The Significance of Birthstones: December & Turquoise
Turquoise is December’s birthstone – a semi-translucent or opaque stone that is blue-green in colour. Often, the stone has rock forms running through it that is called turquoise matrix. Because of its beautiful colour, it has been cherished for thousands of years – so much so that the word turquoise is often used to describe the colour itself.
History of turquoise
In the ancient world, turquoise was thought to have many beneficial powers such as guaranteeing health and good fortune to the wearer or bearer of the stone. In the 13th century, it was particularly used for protecting the wearer from falling off horses. Native Americans believed that if you followed a rainbow to its end, you’d find turquoise. It was also thought that if a warrior attached a turquoise stone to their bow or firearm, it would make their aim more accurate.
Where is turquoise found and how is it formed?
The stone is commonly found in Iran and has been mined in the Nishapur district for a 1000 years. China is the world’s largest producer of turquoise, but it’s also found in Arizona and Nevada in the USA. These regions all share a commonality – they are arid.
Turquoise is formed in these areas when rainwater containing minerals like copper and aluminium gets into rocks through cracks or fissures. The chemical reaction caused by these mineral traces coming in contact with primary minerals in the rocks, whether that’s chalcopyrite, carbonates malachite, or azurite, produces veins of turquoise.
These veins eventually form together into clumps that have no discernible external shape but can grow to large sizes. The colour of the turquoise that’s formed is affected by what primary minerals were involved in the process, with copper adding blue tones while iron contributes green. Trade professionals will often refer to different types of turquoise as being ‘robin’s egg blue’, ‘sky blue’, or ‘Persian blue’.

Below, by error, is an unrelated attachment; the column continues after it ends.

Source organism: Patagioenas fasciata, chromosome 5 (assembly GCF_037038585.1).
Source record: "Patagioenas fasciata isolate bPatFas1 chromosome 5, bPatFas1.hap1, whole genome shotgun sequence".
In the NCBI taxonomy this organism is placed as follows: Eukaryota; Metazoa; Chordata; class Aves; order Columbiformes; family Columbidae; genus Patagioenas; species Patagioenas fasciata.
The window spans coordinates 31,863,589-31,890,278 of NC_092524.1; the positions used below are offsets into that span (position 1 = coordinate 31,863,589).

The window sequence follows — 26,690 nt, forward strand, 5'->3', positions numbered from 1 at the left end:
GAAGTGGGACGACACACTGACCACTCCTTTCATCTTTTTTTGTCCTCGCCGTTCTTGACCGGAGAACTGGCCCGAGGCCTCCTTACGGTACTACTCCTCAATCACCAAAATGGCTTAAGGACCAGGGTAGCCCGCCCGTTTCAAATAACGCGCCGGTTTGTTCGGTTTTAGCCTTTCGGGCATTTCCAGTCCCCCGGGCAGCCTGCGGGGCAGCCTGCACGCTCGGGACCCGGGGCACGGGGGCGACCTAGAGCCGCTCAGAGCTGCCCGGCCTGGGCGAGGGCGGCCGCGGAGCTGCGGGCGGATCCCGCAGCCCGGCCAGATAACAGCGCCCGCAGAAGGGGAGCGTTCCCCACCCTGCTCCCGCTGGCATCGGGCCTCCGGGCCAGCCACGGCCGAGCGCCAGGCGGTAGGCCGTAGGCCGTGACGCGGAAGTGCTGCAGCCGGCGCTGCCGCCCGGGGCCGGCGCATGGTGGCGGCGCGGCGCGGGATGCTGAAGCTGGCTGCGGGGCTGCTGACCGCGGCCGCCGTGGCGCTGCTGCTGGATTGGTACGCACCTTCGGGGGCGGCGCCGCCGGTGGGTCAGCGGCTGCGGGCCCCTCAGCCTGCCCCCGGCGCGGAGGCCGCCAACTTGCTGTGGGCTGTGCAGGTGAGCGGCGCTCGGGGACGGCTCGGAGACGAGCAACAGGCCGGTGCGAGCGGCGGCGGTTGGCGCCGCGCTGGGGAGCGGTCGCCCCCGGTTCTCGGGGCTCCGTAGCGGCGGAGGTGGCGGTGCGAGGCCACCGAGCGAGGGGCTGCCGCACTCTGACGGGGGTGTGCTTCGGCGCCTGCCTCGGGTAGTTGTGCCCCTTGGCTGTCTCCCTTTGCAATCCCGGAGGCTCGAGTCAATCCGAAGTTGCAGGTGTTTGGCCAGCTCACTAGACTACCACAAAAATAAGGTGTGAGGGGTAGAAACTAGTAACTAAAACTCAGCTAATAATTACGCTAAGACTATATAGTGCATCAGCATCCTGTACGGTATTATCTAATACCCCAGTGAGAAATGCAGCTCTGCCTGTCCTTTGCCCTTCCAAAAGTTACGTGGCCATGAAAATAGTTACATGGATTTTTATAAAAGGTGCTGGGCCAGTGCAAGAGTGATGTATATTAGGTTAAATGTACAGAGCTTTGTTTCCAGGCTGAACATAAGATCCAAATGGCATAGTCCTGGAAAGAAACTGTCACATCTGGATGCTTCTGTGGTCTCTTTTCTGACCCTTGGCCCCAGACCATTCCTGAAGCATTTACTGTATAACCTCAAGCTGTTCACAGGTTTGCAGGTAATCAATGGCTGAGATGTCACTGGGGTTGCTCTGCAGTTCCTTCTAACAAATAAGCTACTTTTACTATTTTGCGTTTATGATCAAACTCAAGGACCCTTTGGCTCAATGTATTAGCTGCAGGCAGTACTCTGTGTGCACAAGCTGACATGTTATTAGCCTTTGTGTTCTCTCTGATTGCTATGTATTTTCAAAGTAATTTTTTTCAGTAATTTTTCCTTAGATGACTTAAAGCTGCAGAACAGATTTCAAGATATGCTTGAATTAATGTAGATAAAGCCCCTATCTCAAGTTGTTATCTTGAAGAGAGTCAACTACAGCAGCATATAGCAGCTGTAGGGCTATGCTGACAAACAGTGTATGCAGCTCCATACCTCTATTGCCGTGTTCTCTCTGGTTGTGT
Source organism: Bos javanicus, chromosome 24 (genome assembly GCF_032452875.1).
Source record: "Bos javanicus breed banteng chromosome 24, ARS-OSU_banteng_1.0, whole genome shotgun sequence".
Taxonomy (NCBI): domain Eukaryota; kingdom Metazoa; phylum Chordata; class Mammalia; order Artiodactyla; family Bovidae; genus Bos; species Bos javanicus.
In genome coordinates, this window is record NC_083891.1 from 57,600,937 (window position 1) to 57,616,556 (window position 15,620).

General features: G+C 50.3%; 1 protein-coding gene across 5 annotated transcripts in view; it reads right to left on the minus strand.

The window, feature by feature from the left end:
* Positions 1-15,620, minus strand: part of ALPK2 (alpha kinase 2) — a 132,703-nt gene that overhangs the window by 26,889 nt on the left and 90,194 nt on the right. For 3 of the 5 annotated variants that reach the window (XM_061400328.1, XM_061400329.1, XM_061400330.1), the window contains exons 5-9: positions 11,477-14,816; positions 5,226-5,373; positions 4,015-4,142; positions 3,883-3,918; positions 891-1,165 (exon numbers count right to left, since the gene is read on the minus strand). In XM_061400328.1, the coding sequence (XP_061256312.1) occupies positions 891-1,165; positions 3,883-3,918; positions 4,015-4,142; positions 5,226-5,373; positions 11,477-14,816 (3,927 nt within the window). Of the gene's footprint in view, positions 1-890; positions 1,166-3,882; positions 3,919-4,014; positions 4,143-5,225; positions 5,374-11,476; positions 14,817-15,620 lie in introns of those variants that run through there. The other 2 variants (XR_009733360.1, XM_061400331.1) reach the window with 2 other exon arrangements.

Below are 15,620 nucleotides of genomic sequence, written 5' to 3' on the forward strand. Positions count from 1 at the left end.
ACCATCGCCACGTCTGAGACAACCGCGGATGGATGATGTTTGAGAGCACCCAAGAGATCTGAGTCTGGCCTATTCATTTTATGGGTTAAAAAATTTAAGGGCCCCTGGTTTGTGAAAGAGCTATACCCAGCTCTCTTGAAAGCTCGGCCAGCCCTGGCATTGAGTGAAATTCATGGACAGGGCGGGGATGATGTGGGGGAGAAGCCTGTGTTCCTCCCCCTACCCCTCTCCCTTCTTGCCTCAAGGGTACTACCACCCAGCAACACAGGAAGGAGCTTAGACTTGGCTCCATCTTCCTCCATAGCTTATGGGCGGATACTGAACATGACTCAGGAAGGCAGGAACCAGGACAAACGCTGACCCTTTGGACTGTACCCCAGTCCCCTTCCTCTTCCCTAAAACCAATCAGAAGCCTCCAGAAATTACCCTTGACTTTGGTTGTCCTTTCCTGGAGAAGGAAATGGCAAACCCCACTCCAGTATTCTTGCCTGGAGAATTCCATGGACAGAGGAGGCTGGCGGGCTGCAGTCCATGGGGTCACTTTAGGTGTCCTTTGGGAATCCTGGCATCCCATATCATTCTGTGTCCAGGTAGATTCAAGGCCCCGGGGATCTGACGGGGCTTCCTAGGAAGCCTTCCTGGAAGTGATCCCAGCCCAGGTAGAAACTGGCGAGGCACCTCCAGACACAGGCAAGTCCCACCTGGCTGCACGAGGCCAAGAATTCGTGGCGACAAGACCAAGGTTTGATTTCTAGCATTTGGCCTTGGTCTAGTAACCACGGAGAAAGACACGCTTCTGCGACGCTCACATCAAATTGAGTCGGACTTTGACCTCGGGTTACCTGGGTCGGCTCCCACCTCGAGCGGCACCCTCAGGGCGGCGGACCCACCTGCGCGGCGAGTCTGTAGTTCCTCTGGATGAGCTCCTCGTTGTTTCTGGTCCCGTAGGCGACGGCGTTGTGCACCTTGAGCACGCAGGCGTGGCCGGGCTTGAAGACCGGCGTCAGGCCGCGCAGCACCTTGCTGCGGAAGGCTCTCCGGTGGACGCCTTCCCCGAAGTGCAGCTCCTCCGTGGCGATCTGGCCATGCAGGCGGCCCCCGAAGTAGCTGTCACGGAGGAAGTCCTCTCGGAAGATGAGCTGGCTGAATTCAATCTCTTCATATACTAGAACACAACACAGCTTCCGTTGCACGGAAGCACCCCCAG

The word turquoise dates back to the 13th century, from the French expression ‘pierre tourques’, referencing the stone’s journey from Turkey to Europe. Today, the December birthstone is associated with meanings of freshness, femininity, tranquillity, intuition, serenity, creativity, emotional balance, and loyalty.
Turquoise has been a popular semi-precious stone for centuries, but it was especially popular in antique Victorian jewellery thanks to its bold colour and relatively high availability. As such, there’s a wealth of antique turquoise jewellery in the market, primarily from Victorian times.
This Turquoise and Diamond Bar Brooch from 1890 is stunningly simple and could be worn today with any number of outfits.
Similarly, this Turquoise and Diamond Trilogy Ring circa 1880 is truly unique, set with three rare green turquoise stones alongside eight rose cut diamonds. Set in yellow gold, it’s a remarkable statement piece.
How to clean turquoise jewellery
Some turquoise can be treated to improve its durability, appearance and polish – and this could affect the way in which it should be cleaned. High heat can cause discolouration and breakage in the stone, so it’s best to stay away from cleaning turquoise with steam or ultrasonic cleaners. Turquoise may also be discoloured by chemicals, cosmetics, skin oils and perspiration, so it’s best to clean everyday dirt with water and a microfibre cloth.